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South America helps Haiti

February 25, 2010

South American countries are showing their solidarity with Haiti – and are doing some important things to ensure Haiti receives concrete aid and assistance with re-building that is locally led. The Union of South American Nations has also asked its members to support and help Haitian migrants in their countries. Furthermore, the Bolivarian Alliance for the Americas has agreed to cancel any debt Haiti has with their countries. Check out the complete details in this report from the International Action Center:

“South American countries give concrete aid to Haiti”
By Berta Joubert-Ceci

The Union of South American Nations — UNASUR — held an emergency meeting on Feb. 9 in Quito, Ecuador, to examine the situation in Haiti after the earthquake and make plans for short- and long-term assistance to the destroyed nation. Exterior ministers and special envoys from Argentina, Brazil, Chile, Guyana, Surinam, Uruguay and Venezuela and the presidents of Colombia, Paraguay and Peru joined current UNASUR President Rafael Correa from Ecuador and Haitian President René Préval.

This meeting took place 11 days after Correa visited Haiti to personally assess the situation. He was accompanied by the Health and the Risk Commission Secretaries (both women) and a delegation of physicians, rescue workers, experts in clinical and intensive therapy and in the management of natural disasters, and specialists in plastic, vascular and emergency surgeries.

UNASUR’s integral plan

These countries, many of them rich in natural resources but impoverished by centuries of colonialism and neocolonialism by the countries of the North, particularly the United States, unanimously agreed to help in the reconstruction of Haiti in the three main areas proposed by Préval: infrastructure and energy, agriculture and health. Their work will be fully coordinated and approved by the government and the people of Haiti. “They will tell us about the progress that we make and the needs that they have,” stated Correa. (, Feb. 9)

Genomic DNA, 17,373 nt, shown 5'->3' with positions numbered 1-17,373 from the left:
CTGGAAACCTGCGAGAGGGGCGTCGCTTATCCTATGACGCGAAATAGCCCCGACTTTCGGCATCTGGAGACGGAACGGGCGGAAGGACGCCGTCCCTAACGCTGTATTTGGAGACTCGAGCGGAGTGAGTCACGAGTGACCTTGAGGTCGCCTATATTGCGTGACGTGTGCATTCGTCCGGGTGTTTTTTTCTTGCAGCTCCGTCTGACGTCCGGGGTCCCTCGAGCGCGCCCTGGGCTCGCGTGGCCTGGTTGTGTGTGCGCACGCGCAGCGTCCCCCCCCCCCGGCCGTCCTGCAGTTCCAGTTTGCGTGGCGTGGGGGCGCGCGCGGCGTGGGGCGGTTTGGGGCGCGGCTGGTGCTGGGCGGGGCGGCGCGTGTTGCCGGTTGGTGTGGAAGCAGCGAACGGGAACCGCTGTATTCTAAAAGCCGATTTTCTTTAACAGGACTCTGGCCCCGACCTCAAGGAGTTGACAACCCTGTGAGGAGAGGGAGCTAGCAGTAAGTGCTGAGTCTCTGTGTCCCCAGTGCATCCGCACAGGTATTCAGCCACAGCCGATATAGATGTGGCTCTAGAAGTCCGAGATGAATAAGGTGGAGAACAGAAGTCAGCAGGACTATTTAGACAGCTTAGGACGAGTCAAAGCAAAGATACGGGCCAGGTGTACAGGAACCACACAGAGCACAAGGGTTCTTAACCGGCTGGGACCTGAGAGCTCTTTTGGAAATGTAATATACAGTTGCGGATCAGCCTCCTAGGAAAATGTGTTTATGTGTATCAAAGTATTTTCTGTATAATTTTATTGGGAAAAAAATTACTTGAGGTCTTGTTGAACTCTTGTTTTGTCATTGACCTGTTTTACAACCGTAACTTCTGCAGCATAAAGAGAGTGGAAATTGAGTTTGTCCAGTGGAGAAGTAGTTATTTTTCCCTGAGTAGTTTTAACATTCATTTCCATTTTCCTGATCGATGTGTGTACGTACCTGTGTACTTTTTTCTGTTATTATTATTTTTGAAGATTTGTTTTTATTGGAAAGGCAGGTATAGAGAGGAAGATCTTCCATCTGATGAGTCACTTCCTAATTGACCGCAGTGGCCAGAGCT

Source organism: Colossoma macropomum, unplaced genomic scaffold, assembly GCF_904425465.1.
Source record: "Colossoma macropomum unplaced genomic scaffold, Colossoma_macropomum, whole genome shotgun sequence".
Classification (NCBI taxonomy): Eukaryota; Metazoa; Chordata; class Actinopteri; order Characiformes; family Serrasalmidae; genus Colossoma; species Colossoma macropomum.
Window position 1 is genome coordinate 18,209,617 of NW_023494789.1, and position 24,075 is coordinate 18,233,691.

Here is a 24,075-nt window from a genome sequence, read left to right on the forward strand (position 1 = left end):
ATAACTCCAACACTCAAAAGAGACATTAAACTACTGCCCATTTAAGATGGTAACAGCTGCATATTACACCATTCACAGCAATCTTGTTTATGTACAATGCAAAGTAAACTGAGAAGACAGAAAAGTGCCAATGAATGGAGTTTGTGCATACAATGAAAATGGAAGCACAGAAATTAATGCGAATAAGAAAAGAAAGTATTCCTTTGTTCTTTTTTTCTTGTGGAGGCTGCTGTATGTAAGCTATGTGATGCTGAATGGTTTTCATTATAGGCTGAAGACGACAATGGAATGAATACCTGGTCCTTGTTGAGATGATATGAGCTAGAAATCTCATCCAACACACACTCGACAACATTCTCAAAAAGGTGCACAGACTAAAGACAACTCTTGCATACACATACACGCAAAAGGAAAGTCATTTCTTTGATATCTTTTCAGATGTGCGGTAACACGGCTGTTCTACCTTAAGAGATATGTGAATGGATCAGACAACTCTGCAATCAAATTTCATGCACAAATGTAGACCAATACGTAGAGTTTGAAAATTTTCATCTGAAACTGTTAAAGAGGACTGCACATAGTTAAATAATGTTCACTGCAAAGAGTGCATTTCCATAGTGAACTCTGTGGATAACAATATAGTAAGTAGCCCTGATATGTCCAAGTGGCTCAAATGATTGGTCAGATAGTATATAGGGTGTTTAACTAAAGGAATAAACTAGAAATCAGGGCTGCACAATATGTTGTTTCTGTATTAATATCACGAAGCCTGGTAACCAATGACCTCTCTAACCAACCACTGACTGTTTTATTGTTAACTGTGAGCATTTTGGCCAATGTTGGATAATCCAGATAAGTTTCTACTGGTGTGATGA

Some of the concrete actions will include providing materials, machinery and engineers to work on infrastructure, particularly in the construction of roads and electrical networks, plus studying the impact of gas as an alternative source of energy. The countries will provide specialists, seeds, fertilizers and other resources for the reconstruction of the agricultural sector. They will supplement the actions already implemented by the South American Health Council and help in joint actions to funnel humanitarian aid and reconstruction coordinated by the Haitian government.

These measures are in addition to providing other necessities such as tents and the construction of emergency shelters as well as the development of a reforestation program.

UNASUR is also encouraging its member states that have not yet done so to apply special processes to regulate the migratory status of Haitians in their countries, assist in the educational sector, temporarily eliminate any tariffs to Haitian export products, stimulate investments by South American enterprises that use local Haitian labor, and cancel any Haitian external debt.

In what Correa described as “South-to-South cooperation,” UNASUR approved $100 million for aid, and will request an additional $200 million in a loan from the Inter-American Development Bank, to be paid, not by Haiti, but by the UNASUR countries in a 15-to-20-year repayment plan with minimum interest.

In another show of solidarity from the South, the ALBA (Bolivarian Alliance for the Americas) countries, of which Ecuador is also a member, recently decided to cancel any debt that Haiti held with their countries.

Migratory amnesty signed by Ecuador

To ease the lives of undocumented Haitians living in Ecuador, President Correa signed a decree on Feb. 9 legalizing their migratory status. In addition, those Haitians who arrived in Ecuador before Jan. 31 will receive their immigrant visa completely free. These measures will legalize the status of 15,000 immigrants from Haiti. This will also help to open the doors to their families who are still in the Caribbean nation.

Via International Action Center, 22 Feb 2010

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